'I thought she was getting better': Nurse on duty recounts final moments of Breanna Kannick's life

A nurse who led the resuscitation efforts on Breanna Kannick who died in a jail cell almost three years is testified at an inquest into her death Tuesday.

Breanna Kannick died in 2015 while at the White Birch Remand Unit in Regina

The White Birch Remand Unit for women is located on the west end of Regina at the Paul Dojack Youth Centre. (Arielle Zerr/CBC)

A nurse who led the resuscitation efforts on Breanna Kannick, who died in a jail cell in 2015, testified Tuesday at an inquest into Kannick's death.

Kannick died in the White Birch Remand Unit on Aug. 20, 2015. 

Jennifer Berjian is a registered psychiatric nurse who had been working at the facility when Kannick was in custody. 

Berjian said she did 4-hour split shifts, and depended on corrections workers to be her "eyes and ears" while she was away. 

She also testified to be not being allowed to visit the inmates unsupervised.

She testified to seeing Kannick at different times, giving her Motrin, Gravol and kaopectate to deal with opioid withdrawal. 

Breanna Kannick was brought into custody for failing to appear in court on drug possession charges. She was unresponsive in her cell. (Breanna Kannick/Instagram)

Withdrawal seemed normal, no red flags, nurse says

Berjian testified to coming into work at about 7 a.m. the morning of Kannick's death. She said the overnight workers raised no concerns about Kannick's well-being and that Kannick was experiencing a normal withdrawal. 

Jurors heard in earlier testimony that two bags of vomit were removed from Kannnick's cell the night before her death. 

Berjian told the jury she requested to see Kannick before she was taken for a court appearance in Moose Jaw, but workers told Bejian she had to wait as they were busy getting some of the women ready to leave.

She testified to hearing from one of the officers that at one point, Kannick had been on the floor of her cell seemingly throwing a "temper tantrum" about going to court, but did eventually go back to her bed. 

Jury shown video of Kannick's fall

The jury heard it was after Kannick's death that Berjian learned Kannick had fallen down and hit her head in the cell.

"I was shocked when I saw it," she said of a video she was shown afterward.

Seconds of that surveillance video depicting the moment Kannick fell was shown for the jurors Tuesday.

It shows after she fell, she remained on her back.

Berjian testified no one saw Kannick's fall at the time.

During cross-examination, Berjian said based on the information she had about Kannick at the time she wouldn't have done things differently.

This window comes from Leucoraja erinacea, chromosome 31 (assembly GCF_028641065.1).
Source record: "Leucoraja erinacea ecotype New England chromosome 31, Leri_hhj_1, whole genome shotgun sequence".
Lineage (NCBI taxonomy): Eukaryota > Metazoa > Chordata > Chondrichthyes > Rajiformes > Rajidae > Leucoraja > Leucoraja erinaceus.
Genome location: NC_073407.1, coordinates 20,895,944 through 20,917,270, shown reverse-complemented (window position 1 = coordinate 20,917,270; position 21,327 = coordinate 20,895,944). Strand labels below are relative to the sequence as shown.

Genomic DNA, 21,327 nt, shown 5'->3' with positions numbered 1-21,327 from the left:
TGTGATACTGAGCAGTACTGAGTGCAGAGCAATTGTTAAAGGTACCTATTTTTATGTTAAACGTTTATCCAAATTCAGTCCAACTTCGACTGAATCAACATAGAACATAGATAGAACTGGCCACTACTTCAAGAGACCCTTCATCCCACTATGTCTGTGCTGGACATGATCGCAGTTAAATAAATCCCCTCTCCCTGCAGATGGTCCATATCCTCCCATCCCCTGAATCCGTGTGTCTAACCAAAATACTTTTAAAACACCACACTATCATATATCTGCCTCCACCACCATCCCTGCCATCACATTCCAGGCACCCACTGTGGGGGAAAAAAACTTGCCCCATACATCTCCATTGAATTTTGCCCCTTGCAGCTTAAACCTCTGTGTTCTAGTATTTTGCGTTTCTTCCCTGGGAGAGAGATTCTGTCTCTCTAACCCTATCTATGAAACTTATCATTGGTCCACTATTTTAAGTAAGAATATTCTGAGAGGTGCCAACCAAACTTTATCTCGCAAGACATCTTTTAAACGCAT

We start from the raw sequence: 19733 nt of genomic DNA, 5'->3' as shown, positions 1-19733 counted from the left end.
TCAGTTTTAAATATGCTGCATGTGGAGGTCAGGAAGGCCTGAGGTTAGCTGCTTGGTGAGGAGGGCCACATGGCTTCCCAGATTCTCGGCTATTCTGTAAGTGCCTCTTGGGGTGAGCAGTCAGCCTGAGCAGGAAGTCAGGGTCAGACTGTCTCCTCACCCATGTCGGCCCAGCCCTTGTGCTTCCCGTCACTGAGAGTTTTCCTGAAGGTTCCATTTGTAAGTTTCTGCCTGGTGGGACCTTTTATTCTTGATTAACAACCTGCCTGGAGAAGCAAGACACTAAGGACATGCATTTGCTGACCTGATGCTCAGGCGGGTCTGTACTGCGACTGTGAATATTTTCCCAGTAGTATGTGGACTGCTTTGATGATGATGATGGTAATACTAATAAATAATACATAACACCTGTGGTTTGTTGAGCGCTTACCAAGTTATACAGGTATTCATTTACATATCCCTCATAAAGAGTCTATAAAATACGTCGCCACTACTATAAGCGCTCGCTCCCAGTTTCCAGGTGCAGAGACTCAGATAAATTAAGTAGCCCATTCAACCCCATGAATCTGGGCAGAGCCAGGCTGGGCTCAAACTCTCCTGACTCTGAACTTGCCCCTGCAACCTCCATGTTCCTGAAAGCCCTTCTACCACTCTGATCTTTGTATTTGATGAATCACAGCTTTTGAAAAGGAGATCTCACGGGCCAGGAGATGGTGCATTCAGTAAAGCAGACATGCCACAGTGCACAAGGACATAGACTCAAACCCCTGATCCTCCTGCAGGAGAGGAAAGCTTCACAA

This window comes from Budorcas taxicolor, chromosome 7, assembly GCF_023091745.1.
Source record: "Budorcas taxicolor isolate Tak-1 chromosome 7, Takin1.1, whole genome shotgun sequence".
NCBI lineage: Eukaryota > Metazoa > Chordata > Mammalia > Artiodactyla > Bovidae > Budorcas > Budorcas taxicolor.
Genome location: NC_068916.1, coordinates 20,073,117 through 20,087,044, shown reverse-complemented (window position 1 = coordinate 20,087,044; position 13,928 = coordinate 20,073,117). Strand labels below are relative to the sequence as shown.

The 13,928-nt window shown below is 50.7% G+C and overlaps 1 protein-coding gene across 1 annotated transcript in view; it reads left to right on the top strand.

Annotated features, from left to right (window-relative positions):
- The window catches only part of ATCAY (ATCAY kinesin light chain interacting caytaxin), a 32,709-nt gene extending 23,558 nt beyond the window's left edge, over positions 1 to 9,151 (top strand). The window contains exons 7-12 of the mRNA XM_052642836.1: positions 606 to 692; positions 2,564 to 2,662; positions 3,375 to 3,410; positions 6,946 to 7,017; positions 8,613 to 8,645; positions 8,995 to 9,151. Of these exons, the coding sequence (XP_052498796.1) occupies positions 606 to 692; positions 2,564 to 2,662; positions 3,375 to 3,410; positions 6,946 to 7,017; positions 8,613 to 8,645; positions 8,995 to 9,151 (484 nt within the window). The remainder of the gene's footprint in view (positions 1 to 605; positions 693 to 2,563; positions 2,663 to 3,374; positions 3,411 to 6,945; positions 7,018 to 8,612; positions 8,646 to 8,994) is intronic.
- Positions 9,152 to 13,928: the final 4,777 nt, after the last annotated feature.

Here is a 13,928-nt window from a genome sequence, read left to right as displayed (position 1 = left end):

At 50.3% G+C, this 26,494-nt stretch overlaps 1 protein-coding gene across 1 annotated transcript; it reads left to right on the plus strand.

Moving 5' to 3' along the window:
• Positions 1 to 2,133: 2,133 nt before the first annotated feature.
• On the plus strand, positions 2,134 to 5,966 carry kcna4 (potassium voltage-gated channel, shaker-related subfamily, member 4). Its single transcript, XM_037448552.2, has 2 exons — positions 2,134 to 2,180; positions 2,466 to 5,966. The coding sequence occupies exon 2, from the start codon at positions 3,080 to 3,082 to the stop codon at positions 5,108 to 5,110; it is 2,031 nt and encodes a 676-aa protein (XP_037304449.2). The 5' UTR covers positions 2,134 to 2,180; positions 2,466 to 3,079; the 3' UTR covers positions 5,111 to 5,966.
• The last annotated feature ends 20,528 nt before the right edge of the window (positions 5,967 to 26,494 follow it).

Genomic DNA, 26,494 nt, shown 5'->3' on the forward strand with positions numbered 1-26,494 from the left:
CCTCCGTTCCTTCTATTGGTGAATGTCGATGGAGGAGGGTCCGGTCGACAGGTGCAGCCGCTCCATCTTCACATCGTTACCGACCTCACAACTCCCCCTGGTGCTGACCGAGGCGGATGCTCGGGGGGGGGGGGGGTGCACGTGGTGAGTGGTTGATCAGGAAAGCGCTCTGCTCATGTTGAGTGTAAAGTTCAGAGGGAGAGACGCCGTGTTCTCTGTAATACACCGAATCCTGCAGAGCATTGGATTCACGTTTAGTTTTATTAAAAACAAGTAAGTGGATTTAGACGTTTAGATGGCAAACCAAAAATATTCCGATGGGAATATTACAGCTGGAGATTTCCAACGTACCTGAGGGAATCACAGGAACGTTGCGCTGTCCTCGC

However, she said had she know about the fall, she would have assessed Kannick for a head injury.

Berjian said she only went to Kannick's cell after being alerted black liquid was coming out of Kannick's mouth and nose.

It was awful, she told the jury on Tuesday, saying she had never seen anything like it before. 

After arriving at the cell, she recalled sitting down beside Kannick on the bed and rubbing her back.

She testified to telling Kannick emergency services were being called. Kannick rolled back on the bed, Berjian testified. 

Last moments

"She looked exhausted," Berjian said.

She said Kannick was breathing.

Berjian testified she ran back to the unit's clinic to grab her nursing bag and blood pressure machine. She said when she returned she checked Kannick's blood oxygen, which was quite low. Then, she used a simple oxygen mask on her. 

She said Kannick's oxygen levels came up. 

'There was no pulse'

"I thought she was getting better," Berjian testified. 

She said she went to check Kannick's blood pressure and the arm she was trying to put a cuff on was stiff. 

Berjian said she then saw her oxygen was at zero.

"There was no pulse," she testified.

Kannick's mother and aunt left the room, coming back moments later. 

CPR on bed, not floor

Berjian said she told the two officers who were in the cell with her to start CPR. She said she kind of panicked. 

The jury heard Berjian and the officers did two-person CPR on Kannick on her bed while they waited for emergency services to arrive. 

"It seemed like forever for the ambulance to get there," Berjian said.

When asked by a lawyer why she didn't put Kannick on the floor to do CPR, Berjian said, "I didn't want to take time." She said there was vomit on the floor and she did not have a full picture of what had happened to Kannick. 

The inquest will resume Wednesday morning at 9:30 am.

About the Author

Stephanie Taylor

Reporter, CBC Saskatchewan

Stephanie Taylor is a reporter based in Saskatchewan. Before joining CBC News in Regina, she covered municipal politics in her hometown of Winnipeg and in Halifax. Reach her at stephanie.taylor@cbc.ca